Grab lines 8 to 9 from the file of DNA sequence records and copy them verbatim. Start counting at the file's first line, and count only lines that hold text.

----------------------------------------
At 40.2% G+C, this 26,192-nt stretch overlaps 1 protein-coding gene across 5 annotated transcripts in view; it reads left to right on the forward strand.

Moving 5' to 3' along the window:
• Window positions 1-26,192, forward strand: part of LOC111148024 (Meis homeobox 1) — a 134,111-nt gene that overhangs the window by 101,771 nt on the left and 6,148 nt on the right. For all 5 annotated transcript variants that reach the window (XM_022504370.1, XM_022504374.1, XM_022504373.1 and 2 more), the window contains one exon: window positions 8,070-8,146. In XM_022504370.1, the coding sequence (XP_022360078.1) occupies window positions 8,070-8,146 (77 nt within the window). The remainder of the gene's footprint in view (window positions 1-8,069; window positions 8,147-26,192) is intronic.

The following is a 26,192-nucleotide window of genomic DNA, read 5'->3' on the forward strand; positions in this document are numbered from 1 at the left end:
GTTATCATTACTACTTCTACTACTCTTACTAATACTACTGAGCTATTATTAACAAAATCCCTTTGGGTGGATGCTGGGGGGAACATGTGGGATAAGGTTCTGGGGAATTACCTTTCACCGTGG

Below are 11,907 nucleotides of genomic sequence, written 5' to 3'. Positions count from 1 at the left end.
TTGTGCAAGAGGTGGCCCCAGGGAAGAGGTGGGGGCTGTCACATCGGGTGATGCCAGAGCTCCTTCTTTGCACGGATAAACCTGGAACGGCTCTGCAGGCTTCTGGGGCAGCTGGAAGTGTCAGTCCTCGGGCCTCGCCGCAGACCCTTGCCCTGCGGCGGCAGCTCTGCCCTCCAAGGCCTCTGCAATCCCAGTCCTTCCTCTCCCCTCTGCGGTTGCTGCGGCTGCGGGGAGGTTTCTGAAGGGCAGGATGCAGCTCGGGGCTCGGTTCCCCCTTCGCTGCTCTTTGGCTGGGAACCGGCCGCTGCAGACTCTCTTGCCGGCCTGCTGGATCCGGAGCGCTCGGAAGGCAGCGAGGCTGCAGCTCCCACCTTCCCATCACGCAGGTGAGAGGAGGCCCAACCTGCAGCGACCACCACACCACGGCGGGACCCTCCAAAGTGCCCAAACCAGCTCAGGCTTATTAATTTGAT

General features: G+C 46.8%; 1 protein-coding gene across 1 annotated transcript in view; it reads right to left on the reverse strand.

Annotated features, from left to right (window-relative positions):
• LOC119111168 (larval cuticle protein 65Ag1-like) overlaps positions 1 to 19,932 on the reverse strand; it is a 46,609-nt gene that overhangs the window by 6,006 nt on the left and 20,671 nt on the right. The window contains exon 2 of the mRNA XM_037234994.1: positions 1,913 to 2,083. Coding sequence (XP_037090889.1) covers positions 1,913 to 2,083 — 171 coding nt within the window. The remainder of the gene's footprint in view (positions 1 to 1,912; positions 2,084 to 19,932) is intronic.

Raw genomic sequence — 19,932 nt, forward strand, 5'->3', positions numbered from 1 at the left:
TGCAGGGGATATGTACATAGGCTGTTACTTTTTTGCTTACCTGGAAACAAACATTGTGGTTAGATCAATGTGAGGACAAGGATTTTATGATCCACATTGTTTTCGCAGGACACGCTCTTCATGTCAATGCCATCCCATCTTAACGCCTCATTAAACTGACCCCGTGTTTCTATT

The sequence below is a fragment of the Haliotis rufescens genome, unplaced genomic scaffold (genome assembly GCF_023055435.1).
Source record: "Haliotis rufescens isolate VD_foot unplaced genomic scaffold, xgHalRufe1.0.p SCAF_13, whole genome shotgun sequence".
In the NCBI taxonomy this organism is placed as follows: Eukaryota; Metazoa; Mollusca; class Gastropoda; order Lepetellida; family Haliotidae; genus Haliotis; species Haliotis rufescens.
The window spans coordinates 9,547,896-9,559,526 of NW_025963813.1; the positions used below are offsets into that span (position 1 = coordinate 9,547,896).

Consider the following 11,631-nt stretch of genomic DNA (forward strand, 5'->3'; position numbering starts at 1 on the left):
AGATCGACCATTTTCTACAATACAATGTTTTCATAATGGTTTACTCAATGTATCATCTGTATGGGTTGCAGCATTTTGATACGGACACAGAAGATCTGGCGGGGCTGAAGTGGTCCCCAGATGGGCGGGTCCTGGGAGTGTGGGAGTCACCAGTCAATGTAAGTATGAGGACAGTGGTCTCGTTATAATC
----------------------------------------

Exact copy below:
General features: G+C 46.8%; 1 protein-coding gene across 1 annotated transcript in view; it reads right to left on the reverse strand.

Annotated features, from left to right (window-relative positions):